I am that weird guy who asks random questions to strangers. I recently had the opporunity to talk with a Japenese medium size business owner in a public transport. I always wanted to ask a question to a Japanese business owner, and I finally did.

Me: I understand the idea of “Japanese humbleness,” but waht if I don’t want to clean the toilet and the surrounding area.

He: Well, if all the employees are doing that, including the president, you should as well.

Me: I understand that, but if I am hired as an accountant and people have already cleaned the toilet 3 times, what is the value in this?

He: It is not like all businesses are doing that, some of them do, and in the cases they do, employees volunteer themselves.

Me: But what if I am the only person who does not do that?

He: That would probably mean that you are not humble and too proud.

Me: What does being humble mean here? If some companies don’t enforce this rule, but some do, there is no idea of humbleness, right? Aren’t I supposed to do my work and go home?

He: It really depends on the company.

Me: So, this is the culture of the company?

He: Yes.

Me: What if I don’t clean the toilet while everyone else does, will I get fired?

He: I will probably not keep you there.

Now, this is an enlightening conversation for me and an annoying one for him. Now is cleaning toilets part of the Job Description (JD)? No. But if I don’t do that will, I get fired? Yes.

JD does not mean anything when workplace culture is involved. For decades now, HR education has been teaching the idea of “ethnic culture” and “international culture” but in reality, it is just “workplace culture” period. Not all Japanese companies are the same, even though business people will lump them together. But workplace culture is quite interesting, and individual workplace cultures aggregate ethnicity, business type, employer personality, manager personality, etc.

If you come from a matured tech company to a bootstrapped startup, you cannot just clock out at 5 and turn off Slack while the founder and some top-level employees are always on Slack. Mature companies give structure to get things done, and startups require you to work ten times harder while the employees have their youth and energy. That’s why startups (the right ones) pay more.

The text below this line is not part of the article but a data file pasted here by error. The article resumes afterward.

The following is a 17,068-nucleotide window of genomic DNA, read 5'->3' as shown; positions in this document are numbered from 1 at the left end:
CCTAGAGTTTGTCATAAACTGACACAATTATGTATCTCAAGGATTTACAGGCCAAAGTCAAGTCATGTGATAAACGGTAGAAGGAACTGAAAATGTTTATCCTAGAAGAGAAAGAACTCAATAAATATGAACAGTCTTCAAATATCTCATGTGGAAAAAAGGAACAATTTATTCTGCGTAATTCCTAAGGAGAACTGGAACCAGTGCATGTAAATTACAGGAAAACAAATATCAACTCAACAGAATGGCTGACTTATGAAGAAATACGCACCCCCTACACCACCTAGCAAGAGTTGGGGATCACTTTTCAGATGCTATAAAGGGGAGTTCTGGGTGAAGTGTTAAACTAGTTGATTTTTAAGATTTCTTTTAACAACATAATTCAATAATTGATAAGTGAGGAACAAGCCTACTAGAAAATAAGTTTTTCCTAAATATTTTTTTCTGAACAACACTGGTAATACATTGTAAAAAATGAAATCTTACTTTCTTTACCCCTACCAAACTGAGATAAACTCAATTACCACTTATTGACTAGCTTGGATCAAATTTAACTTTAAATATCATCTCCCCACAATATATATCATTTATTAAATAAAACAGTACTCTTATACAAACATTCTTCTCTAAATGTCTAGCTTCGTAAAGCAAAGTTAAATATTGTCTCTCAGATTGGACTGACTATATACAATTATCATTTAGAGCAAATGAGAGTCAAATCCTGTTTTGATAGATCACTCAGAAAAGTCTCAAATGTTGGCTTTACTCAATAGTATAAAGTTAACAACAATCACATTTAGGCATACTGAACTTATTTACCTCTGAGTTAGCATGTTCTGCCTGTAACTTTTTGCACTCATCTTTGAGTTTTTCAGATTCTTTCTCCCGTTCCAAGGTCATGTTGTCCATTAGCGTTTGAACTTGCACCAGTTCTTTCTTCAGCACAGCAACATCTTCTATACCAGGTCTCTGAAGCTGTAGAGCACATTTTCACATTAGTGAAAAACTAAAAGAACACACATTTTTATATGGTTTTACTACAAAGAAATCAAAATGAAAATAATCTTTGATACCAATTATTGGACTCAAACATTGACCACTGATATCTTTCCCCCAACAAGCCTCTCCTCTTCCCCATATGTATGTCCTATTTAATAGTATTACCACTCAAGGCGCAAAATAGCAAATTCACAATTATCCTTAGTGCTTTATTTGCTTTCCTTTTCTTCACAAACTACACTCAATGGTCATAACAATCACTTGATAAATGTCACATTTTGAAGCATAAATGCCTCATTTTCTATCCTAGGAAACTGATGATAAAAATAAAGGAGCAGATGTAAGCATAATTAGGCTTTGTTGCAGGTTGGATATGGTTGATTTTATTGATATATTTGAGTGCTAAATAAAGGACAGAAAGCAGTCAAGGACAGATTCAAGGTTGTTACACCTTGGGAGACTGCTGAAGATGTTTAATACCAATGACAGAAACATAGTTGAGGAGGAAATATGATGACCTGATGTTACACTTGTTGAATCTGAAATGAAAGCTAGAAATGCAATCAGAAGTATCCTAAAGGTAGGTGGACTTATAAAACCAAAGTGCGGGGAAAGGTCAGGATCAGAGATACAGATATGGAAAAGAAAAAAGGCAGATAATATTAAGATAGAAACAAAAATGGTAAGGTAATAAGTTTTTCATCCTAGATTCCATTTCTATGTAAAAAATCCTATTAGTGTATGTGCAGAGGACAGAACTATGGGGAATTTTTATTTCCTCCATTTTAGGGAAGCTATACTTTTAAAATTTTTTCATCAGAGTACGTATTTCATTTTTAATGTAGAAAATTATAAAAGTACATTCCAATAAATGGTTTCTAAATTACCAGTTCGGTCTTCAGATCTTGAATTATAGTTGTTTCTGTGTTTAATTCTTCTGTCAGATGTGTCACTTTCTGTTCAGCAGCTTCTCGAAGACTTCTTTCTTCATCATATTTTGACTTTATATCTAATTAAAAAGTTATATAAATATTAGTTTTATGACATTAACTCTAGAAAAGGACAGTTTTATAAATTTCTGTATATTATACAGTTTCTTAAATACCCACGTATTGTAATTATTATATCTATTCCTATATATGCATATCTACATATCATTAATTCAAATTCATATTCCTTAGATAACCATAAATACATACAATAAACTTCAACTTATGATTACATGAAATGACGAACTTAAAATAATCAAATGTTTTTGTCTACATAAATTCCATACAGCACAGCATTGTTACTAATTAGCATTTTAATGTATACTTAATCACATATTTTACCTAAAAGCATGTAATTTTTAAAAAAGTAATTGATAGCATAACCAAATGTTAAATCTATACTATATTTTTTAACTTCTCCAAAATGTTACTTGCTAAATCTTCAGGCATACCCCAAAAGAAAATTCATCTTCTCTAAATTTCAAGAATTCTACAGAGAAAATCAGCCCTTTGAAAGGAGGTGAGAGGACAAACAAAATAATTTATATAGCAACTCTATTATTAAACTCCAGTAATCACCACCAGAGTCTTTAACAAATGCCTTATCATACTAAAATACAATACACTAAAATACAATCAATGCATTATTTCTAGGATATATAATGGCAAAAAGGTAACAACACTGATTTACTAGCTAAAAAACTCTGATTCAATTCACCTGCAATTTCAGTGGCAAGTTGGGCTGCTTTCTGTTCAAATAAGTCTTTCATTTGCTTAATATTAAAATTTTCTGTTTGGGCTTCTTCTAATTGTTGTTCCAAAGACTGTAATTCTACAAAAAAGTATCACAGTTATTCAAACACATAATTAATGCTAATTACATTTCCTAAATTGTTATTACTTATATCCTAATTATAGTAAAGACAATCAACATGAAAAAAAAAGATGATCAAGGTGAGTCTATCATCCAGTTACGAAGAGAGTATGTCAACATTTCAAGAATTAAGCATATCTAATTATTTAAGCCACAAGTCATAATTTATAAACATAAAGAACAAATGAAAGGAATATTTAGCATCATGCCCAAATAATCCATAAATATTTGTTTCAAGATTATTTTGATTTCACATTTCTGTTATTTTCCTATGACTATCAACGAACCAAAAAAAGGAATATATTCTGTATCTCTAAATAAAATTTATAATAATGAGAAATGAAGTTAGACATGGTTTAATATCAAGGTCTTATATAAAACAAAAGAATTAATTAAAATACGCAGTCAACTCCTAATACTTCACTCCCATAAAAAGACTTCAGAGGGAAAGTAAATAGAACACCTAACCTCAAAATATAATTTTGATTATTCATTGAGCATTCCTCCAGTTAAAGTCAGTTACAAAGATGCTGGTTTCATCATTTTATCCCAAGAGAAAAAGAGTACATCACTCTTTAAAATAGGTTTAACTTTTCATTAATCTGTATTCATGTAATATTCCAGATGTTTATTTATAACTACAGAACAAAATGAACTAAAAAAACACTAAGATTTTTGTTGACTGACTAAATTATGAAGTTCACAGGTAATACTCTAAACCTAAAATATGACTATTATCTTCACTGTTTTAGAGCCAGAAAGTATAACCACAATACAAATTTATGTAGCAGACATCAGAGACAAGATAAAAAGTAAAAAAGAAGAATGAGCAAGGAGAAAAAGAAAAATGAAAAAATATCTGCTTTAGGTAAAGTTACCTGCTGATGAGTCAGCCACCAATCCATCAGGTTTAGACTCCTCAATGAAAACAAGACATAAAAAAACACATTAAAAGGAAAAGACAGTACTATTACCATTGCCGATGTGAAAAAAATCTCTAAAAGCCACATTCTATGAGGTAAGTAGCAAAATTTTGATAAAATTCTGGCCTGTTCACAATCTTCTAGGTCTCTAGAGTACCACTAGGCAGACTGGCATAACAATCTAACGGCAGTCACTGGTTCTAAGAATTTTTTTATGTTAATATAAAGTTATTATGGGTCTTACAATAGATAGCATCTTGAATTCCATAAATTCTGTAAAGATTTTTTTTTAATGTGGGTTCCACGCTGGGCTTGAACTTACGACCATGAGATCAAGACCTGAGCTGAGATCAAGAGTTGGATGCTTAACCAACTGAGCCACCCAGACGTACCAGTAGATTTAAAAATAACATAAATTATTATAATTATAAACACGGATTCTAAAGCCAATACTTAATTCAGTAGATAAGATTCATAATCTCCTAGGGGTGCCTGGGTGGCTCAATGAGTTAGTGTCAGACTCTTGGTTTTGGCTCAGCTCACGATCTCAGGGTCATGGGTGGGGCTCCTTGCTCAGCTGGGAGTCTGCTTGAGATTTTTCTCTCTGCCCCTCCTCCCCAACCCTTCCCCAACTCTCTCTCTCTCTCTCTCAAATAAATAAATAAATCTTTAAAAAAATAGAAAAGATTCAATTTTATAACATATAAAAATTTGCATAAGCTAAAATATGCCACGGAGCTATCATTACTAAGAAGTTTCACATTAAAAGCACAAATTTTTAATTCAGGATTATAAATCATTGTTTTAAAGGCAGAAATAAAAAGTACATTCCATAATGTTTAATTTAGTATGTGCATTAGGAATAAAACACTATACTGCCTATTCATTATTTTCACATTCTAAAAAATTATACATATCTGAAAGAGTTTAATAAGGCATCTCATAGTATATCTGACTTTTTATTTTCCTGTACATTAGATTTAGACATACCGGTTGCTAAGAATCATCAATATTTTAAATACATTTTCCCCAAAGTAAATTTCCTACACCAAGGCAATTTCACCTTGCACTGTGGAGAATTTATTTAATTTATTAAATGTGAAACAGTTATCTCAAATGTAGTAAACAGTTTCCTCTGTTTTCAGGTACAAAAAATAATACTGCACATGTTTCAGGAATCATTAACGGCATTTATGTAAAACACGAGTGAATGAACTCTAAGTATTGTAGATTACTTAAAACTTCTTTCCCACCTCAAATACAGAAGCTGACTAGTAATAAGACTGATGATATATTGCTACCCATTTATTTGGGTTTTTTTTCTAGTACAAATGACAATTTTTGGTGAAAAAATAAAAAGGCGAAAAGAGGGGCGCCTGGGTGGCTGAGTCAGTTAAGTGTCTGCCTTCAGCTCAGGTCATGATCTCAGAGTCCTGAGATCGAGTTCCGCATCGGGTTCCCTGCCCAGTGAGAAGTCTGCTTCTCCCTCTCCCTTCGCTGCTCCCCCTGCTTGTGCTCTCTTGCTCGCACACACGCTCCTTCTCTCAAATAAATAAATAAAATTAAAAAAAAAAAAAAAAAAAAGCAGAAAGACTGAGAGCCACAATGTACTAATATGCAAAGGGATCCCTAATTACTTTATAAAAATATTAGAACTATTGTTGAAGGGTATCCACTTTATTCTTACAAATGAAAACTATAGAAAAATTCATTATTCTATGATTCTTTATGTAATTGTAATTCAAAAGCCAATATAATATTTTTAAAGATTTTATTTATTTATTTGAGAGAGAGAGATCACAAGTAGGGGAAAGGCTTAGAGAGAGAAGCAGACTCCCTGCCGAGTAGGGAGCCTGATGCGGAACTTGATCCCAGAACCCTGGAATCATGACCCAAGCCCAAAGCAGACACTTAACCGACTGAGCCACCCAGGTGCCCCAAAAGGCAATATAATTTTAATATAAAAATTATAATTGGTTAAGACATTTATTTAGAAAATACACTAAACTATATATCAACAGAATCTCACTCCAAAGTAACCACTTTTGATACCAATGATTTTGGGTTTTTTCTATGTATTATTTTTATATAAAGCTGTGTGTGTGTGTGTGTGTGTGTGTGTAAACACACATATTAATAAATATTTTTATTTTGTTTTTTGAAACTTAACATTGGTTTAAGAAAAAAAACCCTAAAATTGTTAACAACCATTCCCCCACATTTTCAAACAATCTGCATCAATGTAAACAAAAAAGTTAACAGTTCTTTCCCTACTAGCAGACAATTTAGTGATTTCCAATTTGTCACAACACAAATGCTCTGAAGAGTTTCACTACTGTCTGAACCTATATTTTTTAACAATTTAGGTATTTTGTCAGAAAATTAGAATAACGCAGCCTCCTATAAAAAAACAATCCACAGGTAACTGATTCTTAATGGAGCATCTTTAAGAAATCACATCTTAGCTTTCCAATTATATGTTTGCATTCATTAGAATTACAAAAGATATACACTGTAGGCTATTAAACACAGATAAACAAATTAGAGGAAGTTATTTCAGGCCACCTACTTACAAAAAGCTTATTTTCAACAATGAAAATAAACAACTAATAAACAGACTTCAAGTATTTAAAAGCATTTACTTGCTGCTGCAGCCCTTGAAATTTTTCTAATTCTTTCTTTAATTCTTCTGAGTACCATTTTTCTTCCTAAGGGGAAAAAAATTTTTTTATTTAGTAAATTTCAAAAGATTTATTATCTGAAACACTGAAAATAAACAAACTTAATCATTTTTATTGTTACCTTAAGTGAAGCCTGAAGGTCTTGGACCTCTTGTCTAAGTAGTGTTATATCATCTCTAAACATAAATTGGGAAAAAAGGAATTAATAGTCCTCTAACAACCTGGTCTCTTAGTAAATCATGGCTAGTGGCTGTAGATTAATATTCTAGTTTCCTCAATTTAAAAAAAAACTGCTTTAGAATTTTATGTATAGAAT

I am not saying startups, in general, have an anti-ageism policy. What I am saying is, anything said “in general” is in general is BS. I am saying, understand the workplace culture of the organization. A startup guy joining a mature company is not the right fit, as they will just complain about things moving slow. They are as much of nuisance to a mature company as the 48 year old startup employee turning off their email while they take 2 week christmas trip with their family. Not trying dismiss anyone, but this is only an observation.

Workplace environments cannot be generalized and must be experienced. And at the end of the day, the culture itself is a “hidden” job description. The culture of a restaurant will not align with a government organization. But on the surface, all job descriptions look the same. Only after you join will you understand the difference. Creating a culture is the employer’s work, and it is your decision to determine if this culture is right.